Wednesday, December 17, 2003


Democrats shift on death penalty
By Brian C. Mooney, Globe Staff, 12/7/2003

The highlights:
Soft on crime. Through the 1970s and '80s, Republicans flogged their Democratic opponents with those three words. George S. McGovern, Jimmy Carter, Walter F. Mondale, and Michael S. Dukakis all opposed the death penalty.

In 1988, Dukakis's stock crashed after he was asked whether he would favor the death penalty if his wife was raped and murdered. He replied with detachment: "I don't see any evidence that it's a deterrent, and I think there are better and more effective ways to deal with violent crime. We've done so in my own state."

He went on to lose 40 states to George H. W. Bush.

In 1992, party orthodoxy shifted. A self-styled "new Democrat," Governor Bill Clinton of Arkansas not only favored capital punishment, he also returned to Little Rock during the campaign to sign execution papers for a convicted murderer.

In 2000, Al Gore and Bill Bradley, the Democrats vying to succeed Clinton, favored capital punishment. And the trend basically continues in this presidential campaign cycle.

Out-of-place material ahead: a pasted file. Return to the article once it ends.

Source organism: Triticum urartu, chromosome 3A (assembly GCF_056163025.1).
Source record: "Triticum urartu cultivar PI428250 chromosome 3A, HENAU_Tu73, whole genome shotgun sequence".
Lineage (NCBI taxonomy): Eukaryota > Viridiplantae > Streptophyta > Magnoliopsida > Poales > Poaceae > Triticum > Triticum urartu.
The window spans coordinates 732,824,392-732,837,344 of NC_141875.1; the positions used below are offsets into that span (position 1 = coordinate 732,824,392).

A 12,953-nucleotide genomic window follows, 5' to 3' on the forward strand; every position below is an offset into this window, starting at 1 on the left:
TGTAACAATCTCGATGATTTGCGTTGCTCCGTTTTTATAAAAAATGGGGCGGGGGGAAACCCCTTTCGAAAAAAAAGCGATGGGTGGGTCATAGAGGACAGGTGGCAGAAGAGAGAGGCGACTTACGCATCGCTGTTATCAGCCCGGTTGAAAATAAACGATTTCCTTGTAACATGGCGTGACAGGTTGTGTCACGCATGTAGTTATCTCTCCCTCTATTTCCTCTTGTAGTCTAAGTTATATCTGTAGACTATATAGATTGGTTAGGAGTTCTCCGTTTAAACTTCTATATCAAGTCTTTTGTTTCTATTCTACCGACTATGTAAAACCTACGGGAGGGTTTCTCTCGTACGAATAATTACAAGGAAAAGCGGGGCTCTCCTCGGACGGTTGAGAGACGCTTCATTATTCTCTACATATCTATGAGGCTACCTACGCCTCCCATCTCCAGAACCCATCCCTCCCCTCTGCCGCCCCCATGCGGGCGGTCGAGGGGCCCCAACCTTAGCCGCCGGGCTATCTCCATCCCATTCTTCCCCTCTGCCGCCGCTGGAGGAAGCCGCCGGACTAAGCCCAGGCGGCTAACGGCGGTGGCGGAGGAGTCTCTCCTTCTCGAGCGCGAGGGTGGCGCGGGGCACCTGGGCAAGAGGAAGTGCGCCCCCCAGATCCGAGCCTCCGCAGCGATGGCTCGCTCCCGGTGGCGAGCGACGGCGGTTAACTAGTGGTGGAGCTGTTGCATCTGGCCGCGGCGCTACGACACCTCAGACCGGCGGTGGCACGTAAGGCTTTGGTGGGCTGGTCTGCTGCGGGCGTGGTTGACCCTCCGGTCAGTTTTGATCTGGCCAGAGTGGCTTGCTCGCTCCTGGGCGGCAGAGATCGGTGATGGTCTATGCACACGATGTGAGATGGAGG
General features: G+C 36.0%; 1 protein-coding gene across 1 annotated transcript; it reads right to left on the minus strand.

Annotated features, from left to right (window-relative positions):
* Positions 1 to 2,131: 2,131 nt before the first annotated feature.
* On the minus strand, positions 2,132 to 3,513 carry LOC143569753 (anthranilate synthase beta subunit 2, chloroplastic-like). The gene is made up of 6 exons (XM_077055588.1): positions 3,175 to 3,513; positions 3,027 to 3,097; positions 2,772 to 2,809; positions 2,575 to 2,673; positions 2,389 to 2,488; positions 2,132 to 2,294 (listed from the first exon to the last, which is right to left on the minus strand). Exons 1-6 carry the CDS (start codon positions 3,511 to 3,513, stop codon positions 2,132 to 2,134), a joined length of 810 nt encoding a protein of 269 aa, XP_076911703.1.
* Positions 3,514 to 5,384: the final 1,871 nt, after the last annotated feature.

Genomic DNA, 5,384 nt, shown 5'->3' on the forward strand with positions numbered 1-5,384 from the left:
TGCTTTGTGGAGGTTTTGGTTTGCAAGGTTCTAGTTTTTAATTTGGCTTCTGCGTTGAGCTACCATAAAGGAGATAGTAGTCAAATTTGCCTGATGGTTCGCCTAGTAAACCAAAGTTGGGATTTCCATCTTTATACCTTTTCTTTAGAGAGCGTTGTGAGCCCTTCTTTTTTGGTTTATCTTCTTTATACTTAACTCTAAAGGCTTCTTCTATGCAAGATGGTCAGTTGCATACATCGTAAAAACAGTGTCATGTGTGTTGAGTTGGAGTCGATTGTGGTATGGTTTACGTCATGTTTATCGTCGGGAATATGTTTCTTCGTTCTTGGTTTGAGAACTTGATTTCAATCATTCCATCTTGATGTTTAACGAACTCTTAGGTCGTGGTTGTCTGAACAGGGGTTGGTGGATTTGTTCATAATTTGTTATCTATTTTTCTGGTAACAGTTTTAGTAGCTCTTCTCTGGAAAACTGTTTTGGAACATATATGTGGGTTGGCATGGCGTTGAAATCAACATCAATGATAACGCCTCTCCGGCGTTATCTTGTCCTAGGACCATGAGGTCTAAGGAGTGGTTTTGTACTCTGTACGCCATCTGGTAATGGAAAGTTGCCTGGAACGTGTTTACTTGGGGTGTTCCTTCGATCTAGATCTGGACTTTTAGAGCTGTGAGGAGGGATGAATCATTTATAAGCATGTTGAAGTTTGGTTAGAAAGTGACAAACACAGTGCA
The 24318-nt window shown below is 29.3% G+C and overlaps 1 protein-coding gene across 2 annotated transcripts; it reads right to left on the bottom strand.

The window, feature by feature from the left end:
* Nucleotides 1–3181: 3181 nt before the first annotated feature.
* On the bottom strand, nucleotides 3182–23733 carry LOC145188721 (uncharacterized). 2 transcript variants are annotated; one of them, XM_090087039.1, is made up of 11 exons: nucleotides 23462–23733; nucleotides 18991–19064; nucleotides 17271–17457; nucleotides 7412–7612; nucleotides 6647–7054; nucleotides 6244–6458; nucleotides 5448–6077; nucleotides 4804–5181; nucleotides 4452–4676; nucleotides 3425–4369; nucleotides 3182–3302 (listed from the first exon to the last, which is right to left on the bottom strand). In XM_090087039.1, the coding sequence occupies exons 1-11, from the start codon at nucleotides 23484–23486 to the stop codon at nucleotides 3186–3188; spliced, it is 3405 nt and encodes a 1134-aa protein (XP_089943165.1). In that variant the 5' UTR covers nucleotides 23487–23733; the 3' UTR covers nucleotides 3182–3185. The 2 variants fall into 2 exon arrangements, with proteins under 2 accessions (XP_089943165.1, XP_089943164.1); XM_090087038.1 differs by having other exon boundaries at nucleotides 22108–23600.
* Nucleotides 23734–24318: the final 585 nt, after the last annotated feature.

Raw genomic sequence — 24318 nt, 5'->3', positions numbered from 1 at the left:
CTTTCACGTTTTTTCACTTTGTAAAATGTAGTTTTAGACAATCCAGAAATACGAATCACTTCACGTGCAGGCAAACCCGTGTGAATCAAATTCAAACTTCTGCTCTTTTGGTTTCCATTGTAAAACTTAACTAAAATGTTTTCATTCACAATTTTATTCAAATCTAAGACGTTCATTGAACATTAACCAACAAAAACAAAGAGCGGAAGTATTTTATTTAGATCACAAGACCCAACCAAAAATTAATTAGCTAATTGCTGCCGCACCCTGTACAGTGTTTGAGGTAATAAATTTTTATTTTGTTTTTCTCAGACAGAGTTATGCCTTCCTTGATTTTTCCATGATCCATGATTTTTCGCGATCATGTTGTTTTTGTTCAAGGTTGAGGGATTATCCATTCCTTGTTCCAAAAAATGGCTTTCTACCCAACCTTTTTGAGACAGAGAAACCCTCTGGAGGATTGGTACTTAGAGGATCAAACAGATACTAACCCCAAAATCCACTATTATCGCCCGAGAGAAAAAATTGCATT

All six upper-tier candidates are on record as supporting at least some application of the death penalty. Moreover, four were opponents who have modified their views -- Howard Dean, John F. Kerry, Joseph I. Lieberman, and John Edwards. Richard A. Gephardt has been a consistent death penalty supporter, and Wesley K. Clark initially said after joining the race in September that he backed a moratorium on executions, but has voiced support of capital punishment as a punishment option for "the most heinous crimes."

The three Democrats who steadfastly oppose the death penalty are all lower-tier candidates in the polls -- Dennis J. Kucinich, Carol Moseley Braun, and the Rev. Al Sharpton. All three have said they would seek to abolish capital punishment.